(TGATP NOTE: I wrote this back in 2016, but found myself doing the exact same thing this year, so revised it and am reprinting it for 2020.)
As I strolled through the Whole Foods aisles figuring out what best to make for the New Year’s Eve and New Year’s Day meals, I stumbled across an incredible deal on lobster tails for just $5.99 and a turkey leg for a mere .82! Yes, you read that right. EIGHTY-TWO CENTS at WHOLE FOODS! But then, I realized why. According to numerous superstitions, these are two of the worst things you can eat on New Year’s Day!
Thus, I whipped out my Samsung Note 7 (now the Samsung Note 9!) and looked up all the things in my cart most of which had to go back or will have to be consumed on January 2nd. I want to pass my newfound knowledge onto you, dear TGATP readers, lest you ruin your whole year by consuming the wrong foods!
Eat these foods:
1. 12 Grapes at the Chime of Midnight: A Spanish tradition say to eat twelve grapes to determine the forecast for each month. One through twelve, a sweet grape equals a fortuitous month while a sour grape means a possible challenging one. (This year all my grapes were sweet!)
2. Black-eyed Peas or Lentils: Lentils signify money more specifically coins. I have been having black-eyed peas for years on New Year’s ’cause my Mama believed in their propensity to bring good luck. My recipe (see pic above).
10 Minute Low-Carb Hopping John
While I used to cook Hopping John the tradtional way with rice, this low-carb version is preferable and resembles a chili.
1/2 lb. Whole Foods Hot Pork Sausage
(have them take it out of the casing)
1 can Whole Foods 365 Black-Eyed Peas (drained)
1 jar of Whole Foods 365 Pompano Pepper Salsa
1 T. Whole Foods 365 Extra Virgin Olive Oil
Handful of Kale
Homesweet Homegrown Punch Drunk Chocolate Ghost Pepper Hot Sauce
Break up the sausage and brown in the olive oil. Once the sausage is totally cooked, drain the fat and add the amount of black-eyed peas you want. Then add the jar of salsa and simmer on low for 10 minutes. Put the kale in and cook until wilted. Let sit for another couple minutes and serve.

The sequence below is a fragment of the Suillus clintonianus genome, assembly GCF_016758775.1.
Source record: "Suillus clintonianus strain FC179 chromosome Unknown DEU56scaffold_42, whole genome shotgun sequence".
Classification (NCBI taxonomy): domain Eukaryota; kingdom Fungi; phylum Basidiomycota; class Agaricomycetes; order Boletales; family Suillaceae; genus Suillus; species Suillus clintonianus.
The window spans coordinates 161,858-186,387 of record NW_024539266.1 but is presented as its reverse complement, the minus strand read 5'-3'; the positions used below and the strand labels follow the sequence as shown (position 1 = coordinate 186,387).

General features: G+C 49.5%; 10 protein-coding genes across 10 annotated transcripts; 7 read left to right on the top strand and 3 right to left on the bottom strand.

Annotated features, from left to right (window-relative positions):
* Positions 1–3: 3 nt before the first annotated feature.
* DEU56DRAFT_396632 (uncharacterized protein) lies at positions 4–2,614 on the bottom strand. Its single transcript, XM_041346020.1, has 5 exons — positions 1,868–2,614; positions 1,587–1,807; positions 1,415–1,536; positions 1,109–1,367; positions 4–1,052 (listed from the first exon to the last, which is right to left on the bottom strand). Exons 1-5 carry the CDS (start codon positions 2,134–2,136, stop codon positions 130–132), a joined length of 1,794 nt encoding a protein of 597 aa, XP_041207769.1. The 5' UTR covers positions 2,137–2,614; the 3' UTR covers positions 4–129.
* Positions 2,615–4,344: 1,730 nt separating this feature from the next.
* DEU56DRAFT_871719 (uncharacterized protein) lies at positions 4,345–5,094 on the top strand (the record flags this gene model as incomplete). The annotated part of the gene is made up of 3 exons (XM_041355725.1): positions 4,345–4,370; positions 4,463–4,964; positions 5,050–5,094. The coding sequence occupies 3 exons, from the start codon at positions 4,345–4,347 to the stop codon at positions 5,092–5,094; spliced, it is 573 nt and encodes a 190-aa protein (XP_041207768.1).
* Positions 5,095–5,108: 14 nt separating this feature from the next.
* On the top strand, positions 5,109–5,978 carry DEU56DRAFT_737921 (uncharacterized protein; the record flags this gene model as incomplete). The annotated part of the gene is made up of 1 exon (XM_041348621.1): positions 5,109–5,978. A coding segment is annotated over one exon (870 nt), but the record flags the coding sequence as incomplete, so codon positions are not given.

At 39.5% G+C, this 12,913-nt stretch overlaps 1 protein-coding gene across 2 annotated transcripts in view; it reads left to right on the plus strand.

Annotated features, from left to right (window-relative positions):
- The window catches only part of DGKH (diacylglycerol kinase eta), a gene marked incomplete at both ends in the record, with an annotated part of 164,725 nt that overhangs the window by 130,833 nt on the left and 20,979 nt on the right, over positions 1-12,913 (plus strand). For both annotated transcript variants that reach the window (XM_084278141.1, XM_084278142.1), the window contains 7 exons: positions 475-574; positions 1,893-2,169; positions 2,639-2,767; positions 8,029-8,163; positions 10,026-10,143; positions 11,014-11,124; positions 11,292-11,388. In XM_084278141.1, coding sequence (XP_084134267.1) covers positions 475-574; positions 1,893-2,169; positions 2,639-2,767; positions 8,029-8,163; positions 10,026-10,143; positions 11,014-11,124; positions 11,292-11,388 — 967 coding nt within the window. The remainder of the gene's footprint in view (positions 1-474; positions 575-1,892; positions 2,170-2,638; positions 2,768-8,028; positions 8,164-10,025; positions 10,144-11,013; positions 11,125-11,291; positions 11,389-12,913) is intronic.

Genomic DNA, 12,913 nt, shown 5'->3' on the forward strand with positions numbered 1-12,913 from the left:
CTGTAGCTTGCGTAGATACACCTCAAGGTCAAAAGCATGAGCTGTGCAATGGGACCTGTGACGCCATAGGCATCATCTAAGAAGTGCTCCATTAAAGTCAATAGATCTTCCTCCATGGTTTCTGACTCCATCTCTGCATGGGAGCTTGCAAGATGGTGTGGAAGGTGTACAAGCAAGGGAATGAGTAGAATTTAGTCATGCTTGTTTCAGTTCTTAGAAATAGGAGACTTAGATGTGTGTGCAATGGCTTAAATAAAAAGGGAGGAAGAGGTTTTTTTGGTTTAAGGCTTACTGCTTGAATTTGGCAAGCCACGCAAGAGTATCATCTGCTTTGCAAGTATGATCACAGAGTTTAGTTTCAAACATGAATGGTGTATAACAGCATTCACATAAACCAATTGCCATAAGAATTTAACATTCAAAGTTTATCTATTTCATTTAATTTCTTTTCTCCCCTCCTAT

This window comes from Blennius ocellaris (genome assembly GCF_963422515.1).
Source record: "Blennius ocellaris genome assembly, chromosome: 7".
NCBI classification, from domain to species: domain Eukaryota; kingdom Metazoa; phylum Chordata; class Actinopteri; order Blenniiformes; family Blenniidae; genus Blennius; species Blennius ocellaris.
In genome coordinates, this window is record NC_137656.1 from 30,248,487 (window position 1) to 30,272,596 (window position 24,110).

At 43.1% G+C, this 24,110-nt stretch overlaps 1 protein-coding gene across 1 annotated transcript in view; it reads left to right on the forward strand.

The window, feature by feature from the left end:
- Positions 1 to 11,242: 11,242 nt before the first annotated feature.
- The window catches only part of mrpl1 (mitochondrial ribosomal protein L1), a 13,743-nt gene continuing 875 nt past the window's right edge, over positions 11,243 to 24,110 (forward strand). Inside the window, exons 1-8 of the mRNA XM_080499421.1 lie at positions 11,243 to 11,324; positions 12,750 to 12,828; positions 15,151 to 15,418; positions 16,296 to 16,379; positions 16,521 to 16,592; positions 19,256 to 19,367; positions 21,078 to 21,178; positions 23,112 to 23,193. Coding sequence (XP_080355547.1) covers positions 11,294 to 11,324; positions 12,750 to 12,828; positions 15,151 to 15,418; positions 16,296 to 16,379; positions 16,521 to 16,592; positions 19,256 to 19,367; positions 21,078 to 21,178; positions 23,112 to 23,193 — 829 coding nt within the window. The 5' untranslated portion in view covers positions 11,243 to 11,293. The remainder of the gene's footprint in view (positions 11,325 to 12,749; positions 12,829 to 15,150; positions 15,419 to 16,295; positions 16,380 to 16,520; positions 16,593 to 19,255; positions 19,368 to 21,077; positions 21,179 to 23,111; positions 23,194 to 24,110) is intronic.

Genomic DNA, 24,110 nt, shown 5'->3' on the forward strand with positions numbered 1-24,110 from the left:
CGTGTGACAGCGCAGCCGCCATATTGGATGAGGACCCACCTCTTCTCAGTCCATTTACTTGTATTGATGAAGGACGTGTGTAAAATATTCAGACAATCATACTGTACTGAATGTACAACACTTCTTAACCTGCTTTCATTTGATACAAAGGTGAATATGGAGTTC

3. Cornbread: Also a Southern tradition, cornbread on New Year’s brings good luck due to the gold color. Add corn kernels to signify gold nuggets. (Mega yummy with the Hopping John.)
4. Long Noodles: Throughout the Asian countries, long noodles signify longevity. Do not break them up though or you are splitting your fortune!
5. Pork: Pork signifies progress because pigs never move backward.
6. Round Fruits: In Europe and the Philippines, twelve pieces of oranges, tangerines, or any citrus fruit signify luck for the year.
7. Whole Fish: Scales equal money and fish swim in pools which signify abundance. But stay away from lobster, which is bad luck because it runs backward!
8. Pomegranate: The multiple seeds in a pomegranate represent abundance.
9. Greens: Green equals money so I will be cooking tons of these tonight! I have kale, spinach, AND Broccoli to enjoy! Also, just downed my all time favorite green drink – the Amazing Green Green Superfood with 15,000 ORACs.
Do not eat:
1. Lobster: As mentioned before, lobsters travel backward so could create setbacks and a dwelling on past. Can also symbolize past regrets.
2. Chicken or any fowl: Also walks backward and can cause good luck to fly away!
3. White Foods: The Chinese believe that White is the color of death! So avoid white foods.
Also, make sure to not eat everything in sight or clean your plate. A little food leftover symbolizes a full pantry (i.e wealth) for the year!